Yet another typology of magic is that of ‘black’ and ‘white’. Black magic has some evil intentions. According to it, the victim is inflicted with some injury. The second type, white magic, is beneficent in its intent. In social anthropological literature much emphasis is placed on black magic. “The reason for this is two-fold.

There is the challenge to the investigator to uncover what his informants are least willing to di­vulge. More than this, though, is the dramatic appeal of black magic for the people themselves.

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Once a willingness to talk about it is estab­lished, informants will dwell on the subject with relish and exuberant detail, leaving ‘white’ magic as something taken for granted.”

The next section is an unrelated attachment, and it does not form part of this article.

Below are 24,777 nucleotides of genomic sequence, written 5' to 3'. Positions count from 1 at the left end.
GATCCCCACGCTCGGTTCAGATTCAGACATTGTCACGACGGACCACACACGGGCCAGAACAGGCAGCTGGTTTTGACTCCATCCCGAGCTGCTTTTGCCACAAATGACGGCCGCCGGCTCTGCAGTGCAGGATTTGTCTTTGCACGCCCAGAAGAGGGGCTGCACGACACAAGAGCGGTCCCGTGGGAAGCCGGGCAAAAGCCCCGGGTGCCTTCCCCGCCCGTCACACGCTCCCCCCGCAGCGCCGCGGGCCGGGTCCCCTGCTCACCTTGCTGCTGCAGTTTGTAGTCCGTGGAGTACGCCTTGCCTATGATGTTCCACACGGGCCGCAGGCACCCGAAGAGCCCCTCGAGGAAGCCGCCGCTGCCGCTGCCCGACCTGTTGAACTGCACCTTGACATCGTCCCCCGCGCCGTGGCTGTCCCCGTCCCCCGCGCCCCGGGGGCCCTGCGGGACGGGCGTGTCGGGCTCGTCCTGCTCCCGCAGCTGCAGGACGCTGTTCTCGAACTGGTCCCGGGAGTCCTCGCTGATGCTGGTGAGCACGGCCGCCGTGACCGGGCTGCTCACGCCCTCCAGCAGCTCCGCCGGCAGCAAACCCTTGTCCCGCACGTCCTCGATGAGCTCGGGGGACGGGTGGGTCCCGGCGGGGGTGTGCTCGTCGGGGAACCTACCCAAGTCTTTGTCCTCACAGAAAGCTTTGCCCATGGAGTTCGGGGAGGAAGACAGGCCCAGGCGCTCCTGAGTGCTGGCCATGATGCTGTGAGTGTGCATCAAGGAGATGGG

The horror shows which are presented with different names on television depict several of the practices of black magic. If revenge has to be taken, a magician makes a clay image of the victim and gives it all kinds of pains.

These pains, in turn, are experienced by the victim. We have innumerable instances of magic reported from different parts of the world.

However, the instances of white magic are very few. This category of magic is also extended to include much of native medicine. Surprisingly, there is prevalence of white and black magic among the literate peoples too. However, with the increase in literacy and educa­tion, many of the magical practices are going out of vogue.